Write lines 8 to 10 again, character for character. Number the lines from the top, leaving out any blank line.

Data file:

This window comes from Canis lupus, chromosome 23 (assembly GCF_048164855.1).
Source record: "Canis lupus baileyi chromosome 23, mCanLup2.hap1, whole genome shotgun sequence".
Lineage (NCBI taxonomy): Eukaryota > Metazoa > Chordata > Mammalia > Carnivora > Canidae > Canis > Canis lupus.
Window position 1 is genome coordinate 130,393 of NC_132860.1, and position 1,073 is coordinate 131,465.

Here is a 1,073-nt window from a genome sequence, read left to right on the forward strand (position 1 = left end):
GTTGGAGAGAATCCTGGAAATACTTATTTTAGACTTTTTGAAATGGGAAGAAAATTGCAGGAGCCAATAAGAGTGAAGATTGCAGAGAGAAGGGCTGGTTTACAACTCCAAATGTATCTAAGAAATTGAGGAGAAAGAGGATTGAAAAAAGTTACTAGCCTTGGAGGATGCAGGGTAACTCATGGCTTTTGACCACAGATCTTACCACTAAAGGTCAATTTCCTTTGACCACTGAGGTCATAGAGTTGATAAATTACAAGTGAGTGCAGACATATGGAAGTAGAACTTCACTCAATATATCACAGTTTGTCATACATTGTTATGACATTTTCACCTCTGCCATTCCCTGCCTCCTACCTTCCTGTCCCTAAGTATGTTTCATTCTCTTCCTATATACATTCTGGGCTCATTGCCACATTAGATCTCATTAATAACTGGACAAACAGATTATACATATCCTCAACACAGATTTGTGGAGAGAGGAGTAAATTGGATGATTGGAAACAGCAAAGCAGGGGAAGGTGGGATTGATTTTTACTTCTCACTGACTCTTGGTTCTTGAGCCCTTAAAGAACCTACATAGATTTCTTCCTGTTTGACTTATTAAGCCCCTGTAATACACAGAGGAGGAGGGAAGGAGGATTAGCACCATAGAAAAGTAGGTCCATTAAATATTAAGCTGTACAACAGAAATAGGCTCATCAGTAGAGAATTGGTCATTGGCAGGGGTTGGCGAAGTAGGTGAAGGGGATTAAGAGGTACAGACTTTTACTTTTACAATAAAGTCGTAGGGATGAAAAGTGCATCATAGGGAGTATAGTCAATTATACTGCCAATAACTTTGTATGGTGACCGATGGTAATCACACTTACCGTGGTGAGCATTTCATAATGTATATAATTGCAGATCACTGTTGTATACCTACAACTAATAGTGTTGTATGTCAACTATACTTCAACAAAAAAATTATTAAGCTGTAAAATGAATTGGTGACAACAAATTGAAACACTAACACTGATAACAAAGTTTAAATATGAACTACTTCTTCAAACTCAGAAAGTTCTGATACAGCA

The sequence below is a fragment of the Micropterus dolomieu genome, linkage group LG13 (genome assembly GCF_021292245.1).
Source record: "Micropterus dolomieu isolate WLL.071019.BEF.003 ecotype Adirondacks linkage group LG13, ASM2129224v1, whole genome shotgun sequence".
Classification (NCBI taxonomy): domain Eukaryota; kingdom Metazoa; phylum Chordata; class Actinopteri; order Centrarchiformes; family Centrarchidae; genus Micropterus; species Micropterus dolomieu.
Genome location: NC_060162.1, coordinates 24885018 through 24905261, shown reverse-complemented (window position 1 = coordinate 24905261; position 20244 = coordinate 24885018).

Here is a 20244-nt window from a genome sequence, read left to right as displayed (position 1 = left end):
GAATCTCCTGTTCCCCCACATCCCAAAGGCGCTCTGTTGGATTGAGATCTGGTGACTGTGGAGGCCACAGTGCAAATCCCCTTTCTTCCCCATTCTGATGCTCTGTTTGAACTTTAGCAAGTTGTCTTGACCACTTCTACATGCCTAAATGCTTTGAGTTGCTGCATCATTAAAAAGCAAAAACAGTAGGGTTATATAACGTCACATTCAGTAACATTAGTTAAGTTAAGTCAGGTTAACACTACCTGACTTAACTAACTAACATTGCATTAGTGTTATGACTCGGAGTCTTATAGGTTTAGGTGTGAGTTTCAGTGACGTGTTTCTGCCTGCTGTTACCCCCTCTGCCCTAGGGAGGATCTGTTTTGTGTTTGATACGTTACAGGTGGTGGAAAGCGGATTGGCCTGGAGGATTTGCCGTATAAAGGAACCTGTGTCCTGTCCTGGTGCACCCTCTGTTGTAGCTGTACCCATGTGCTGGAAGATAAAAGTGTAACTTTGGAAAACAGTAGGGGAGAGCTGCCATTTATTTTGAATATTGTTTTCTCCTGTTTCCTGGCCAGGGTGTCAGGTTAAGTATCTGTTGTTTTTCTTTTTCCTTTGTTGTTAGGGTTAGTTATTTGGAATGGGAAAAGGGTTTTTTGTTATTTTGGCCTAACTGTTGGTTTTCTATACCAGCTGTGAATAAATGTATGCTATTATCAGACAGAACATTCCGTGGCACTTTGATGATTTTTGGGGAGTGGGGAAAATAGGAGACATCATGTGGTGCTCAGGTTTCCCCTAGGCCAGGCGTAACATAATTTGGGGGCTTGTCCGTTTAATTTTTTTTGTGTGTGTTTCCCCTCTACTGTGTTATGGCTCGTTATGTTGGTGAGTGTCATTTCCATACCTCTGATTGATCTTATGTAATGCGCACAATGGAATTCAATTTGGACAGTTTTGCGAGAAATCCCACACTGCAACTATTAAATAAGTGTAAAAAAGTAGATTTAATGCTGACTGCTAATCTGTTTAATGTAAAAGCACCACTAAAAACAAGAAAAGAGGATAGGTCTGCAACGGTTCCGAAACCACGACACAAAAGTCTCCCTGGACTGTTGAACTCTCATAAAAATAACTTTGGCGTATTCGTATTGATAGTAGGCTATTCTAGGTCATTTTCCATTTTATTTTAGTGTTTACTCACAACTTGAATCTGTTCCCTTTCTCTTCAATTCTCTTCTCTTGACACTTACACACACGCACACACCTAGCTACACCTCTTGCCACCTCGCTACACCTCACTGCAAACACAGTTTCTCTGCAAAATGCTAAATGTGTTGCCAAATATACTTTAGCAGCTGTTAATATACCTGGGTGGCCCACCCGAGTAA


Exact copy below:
Source record: "Micropterus dolomieu isolate WLL.071019.BEF.003 ecotype Adirondacks linkage group LG13, ASM2129224v1, whole genome shotgun sequence".
Classification (NCBI taxonomy): domain Eukaryota; kingdom Metazoa; phylum Chordata; class Actinopteri; order Centrarchiformes; family Centrarchidae; genus Micropterus; species Micropterus dolomieu.
Genome location: NC_060162.1, coordinates 24885018 through 24905261, shown reverse-complemented (window position 1 = coordinate 24905261; position 20244 = coordinate 24885018).